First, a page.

Once Occlusion is confirmed the doctor will introduce liquid refrigerant into the balloon. The refrigerant evaporates and removes heat from the heart tissue at the opening of the pulmonary vein where the balloon is in contact with it. As a result, the tissue is scarred and may no longer spread the electrical currents that cause atrial fibrillation. Each Freeze lasts between 3-4 minutes and at least two freezes are applied to each of the four pulmonary veins. There should be minimal or no discomfort during the process although sometimes you may experience an “ice-cream” headache. Also, during some necessary pacing manoeuvres, you may also experience a hiccup sensation. Neither of these are harmful and will stop quickly once the Cryoballoon has finished freezing the vein.
I’ll see the doctor six to 12 weeks after the procedure is completed, possibly after a 24-hour monitoring of my heart to see what what it’s doing. My medication will be reviewed at that appointment.

Between 20 and 30% of patients need another procedure, however, the cardiologist I saw in Auckland said the procedure is 87% effective, especially for people with my specific cause. Which suggests to me that I have really good odds of having it fixed in one attempt, but it still may not work that well.

Best-case scenario, the procedure will be a success, and sometime at or before early March they may change my prescriptions, and between those two things, I may get to have a more normal life. That’s the whole point of doing this, after all. As I’ve so often said, I’m too young to feel this old.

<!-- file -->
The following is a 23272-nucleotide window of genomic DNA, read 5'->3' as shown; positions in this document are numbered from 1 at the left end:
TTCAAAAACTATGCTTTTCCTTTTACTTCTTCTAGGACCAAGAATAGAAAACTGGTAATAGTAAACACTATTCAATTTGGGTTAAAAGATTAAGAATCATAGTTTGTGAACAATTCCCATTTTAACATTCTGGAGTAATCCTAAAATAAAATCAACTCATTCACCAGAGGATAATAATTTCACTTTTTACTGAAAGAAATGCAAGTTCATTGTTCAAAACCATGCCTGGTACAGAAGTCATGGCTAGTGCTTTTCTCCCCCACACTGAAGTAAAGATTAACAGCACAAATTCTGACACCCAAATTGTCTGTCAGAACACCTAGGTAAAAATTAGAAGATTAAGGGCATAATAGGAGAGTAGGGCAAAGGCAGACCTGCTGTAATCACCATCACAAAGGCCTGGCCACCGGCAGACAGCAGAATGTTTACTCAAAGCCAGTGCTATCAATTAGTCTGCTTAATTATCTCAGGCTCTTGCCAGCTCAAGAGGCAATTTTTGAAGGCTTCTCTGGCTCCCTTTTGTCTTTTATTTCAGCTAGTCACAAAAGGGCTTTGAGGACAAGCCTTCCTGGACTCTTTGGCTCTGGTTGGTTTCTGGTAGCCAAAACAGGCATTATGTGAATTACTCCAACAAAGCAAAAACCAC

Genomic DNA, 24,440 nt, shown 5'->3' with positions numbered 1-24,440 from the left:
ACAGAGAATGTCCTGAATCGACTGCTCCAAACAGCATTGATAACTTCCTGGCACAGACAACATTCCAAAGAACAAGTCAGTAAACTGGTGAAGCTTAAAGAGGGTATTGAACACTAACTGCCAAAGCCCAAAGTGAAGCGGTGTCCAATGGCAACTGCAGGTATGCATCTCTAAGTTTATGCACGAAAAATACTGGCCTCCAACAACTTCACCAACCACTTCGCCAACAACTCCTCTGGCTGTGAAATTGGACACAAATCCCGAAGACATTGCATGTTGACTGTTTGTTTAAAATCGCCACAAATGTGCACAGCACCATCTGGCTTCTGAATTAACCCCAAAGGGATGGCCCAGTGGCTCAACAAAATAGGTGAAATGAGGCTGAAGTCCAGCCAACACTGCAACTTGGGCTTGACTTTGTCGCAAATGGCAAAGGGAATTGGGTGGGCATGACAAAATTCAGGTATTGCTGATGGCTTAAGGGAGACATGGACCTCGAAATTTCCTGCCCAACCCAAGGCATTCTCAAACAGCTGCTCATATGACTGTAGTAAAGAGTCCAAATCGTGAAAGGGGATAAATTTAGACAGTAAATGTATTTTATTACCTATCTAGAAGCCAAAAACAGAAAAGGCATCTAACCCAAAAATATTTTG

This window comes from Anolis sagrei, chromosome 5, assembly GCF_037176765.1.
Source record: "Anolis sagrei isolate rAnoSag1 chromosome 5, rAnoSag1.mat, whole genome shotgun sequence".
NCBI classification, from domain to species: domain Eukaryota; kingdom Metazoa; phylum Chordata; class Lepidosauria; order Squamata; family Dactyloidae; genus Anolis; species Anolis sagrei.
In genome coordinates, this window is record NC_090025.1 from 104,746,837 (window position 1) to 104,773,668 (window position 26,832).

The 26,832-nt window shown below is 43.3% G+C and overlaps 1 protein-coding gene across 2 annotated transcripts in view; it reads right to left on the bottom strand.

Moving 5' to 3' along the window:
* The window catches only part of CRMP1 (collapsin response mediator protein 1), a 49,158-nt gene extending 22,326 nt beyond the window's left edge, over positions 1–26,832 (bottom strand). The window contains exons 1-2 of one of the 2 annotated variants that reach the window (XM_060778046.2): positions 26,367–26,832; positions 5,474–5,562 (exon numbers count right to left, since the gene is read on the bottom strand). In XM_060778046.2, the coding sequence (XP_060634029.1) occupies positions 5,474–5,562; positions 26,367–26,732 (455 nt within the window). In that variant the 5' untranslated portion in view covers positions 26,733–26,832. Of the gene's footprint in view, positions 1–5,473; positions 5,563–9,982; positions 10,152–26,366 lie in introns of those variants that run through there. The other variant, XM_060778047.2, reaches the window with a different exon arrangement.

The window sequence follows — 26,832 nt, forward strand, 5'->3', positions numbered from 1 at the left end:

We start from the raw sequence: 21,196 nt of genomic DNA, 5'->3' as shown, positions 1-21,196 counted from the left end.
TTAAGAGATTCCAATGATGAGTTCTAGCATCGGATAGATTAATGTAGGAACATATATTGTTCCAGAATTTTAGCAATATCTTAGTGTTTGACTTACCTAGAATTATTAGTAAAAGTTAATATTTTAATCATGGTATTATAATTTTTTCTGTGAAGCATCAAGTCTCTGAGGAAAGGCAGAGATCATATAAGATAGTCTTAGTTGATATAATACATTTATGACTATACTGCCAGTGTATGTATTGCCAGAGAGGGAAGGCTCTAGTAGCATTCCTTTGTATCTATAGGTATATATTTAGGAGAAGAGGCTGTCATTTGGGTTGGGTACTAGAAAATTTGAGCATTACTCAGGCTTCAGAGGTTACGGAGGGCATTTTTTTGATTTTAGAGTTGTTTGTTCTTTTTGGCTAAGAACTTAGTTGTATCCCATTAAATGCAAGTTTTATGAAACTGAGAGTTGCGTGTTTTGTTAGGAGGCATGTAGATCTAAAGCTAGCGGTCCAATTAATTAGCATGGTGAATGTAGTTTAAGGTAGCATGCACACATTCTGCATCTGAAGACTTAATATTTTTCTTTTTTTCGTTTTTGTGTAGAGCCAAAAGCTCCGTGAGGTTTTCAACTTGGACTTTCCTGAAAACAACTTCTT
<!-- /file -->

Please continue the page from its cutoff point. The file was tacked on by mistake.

Worst-case scenario, I’ll die or have a stroke, or second-worst case, I’d need another procedure. I don’t take those risks and possible bad outcomes lightly, and I certainly can’t ignore them (this IS 2020 after all…). but I’m optimistic that things will go well. Besides, if I’m to have any shot at a normal life, this is vitally important, despite the risks.

It’s the possibility of getting my life back that excites me (weird to say I’m “excited” about a medical procedure, but there it is). I’m also nervous, of course, but having gone though a very similar sort of thing when they inserted my cardiac stent, I at least kind of know what it’ll feel like, which helps. A little.

And yet, I am scared—not about the procedure as much as I am about going through it without Nigel. He’d have been there with me every step of the way, including keeping me company during the four hours I have to lie there after the procedure is done. He’d have looked after me when he brought me home that afternoon, and for the week or two following the procedure. But he’s not here, and this is the most frightening thing I’ve faced since he died.

My family is organising to support me—to drive me to and from the hospital, and to stay here with me the night after the procedure. I’m incredibly lucky to have such an awesome family who will look after me since Nigel can’t. I know that, and I’m so deeply grateful to them. But I know they’ll understand when I say I’d much rather have Nigel here to help me and look after me. He was the source of my strength, and without him I feel like Superman in the presence of kryptonite.

Having this procedure, and having the family look after me in Nigel’s place, all means that I’ll have my first chance at a normal life since Nigel died, to truly begin to rebuild my life without him.

Risks? Yes. Worth the risks? Absolutely. I know that Nigel would think so, too.


Roger Owen Green said...

Yow. well, wishing you good luck with this seems rather insufficient.

Arthur Schenck said...

While I’m completely relaxed about the risks, I expect to have a good outcome, if only because the vast majority of people do, or, at least, don’t have a bad one. Still, a little added luck can’t be bad.